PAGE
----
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De Anima III:8

Book III

Chapter 8

Let us now summarize our results about soul, and repeat that the soul is in a way all existing things; for existing things are either sensible or thinkable, and knowledge is in a way what is knowable, and sensation is in a way what is sensible: in what way we must inquire.

Knowledge and sensation are divided to correspond with the realities, potential knowledge and sensation answering to potentialities, actual knowledge and sensation to actualities. Within the soul the faculties of knowledge and sensation are potentially these objects, the one what is knowable, the other what is sensible. They must be either the things themselves or their forms. The former alternative is of course impossible: it is not the stone which is present in the soul but its form.

It follows that the soul is analogous to the hand; for as the hand is a tool of tools,{22} so the mind is the form of forms and sense the form of sensible things.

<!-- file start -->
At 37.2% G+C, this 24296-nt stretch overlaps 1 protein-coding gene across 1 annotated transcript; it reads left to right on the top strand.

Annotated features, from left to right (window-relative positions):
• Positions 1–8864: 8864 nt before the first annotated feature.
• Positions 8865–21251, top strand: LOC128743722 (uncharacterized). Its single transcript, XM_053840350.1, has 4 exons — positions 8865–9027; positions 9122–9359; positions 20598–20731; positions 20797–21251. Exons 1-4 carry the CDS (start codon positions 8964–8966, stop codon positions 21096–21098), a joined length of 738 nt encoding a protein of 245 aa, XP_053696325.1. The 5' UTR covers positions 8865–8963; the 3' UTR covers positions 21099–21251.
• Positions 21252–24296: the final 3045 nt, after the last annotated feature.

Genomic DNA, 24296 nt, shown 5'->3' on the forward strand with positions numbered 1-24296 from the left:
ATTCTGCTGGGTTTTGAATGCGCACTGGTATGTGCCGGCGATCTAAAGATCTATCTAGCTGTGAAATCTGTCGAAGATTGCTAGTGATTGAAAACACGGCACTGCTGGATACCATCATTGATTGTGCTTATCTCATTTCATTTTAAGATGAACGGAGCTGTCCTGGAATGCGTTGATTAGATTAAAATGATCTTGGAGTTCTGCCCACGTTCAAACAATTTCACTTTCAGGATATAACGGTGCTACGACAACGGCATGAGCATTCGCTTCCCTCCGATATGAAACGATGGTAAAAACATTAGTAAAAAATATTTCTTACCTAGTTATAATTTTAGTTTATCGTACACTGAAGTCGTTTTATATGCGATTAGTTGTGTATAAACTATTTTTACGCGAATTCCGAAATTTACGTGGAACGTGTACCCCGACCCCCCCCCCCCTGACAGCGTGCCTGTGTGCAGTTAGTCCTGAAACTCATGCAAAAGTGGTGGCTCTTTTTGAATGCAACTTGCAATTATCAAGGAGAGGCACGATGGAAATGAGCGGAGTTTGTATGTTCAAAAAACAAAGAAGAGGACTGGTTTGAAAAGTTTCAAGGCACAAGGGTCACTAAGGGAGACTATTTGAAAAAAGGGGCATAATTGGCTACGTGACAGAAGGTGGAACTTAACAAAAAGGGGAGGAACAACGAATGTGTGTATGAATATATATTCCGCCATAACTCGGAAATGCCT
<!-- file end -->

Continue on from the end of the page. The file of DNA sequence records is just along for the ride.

Since according to common agreement there is nothing outside and separate in existence from sensible spatial magnitudes, the objects of thought are in the sensible forms, viz. both the abstract objects and all the states and affections of sensible things. Hence (1) no one can learn or understand anything in the absence of sense, and (when the mind is actively aware of anything it is necessarily aware of it along with an image; for images are like sensuous contents except in that they contain no matter.

Imagination is different from assertion and denial; for what is true or false involves a synthesis of concepts. In what will the primary concepts differ from images? Must we not say that neither these nor even our other concepts are images, though they necessarily involve them?

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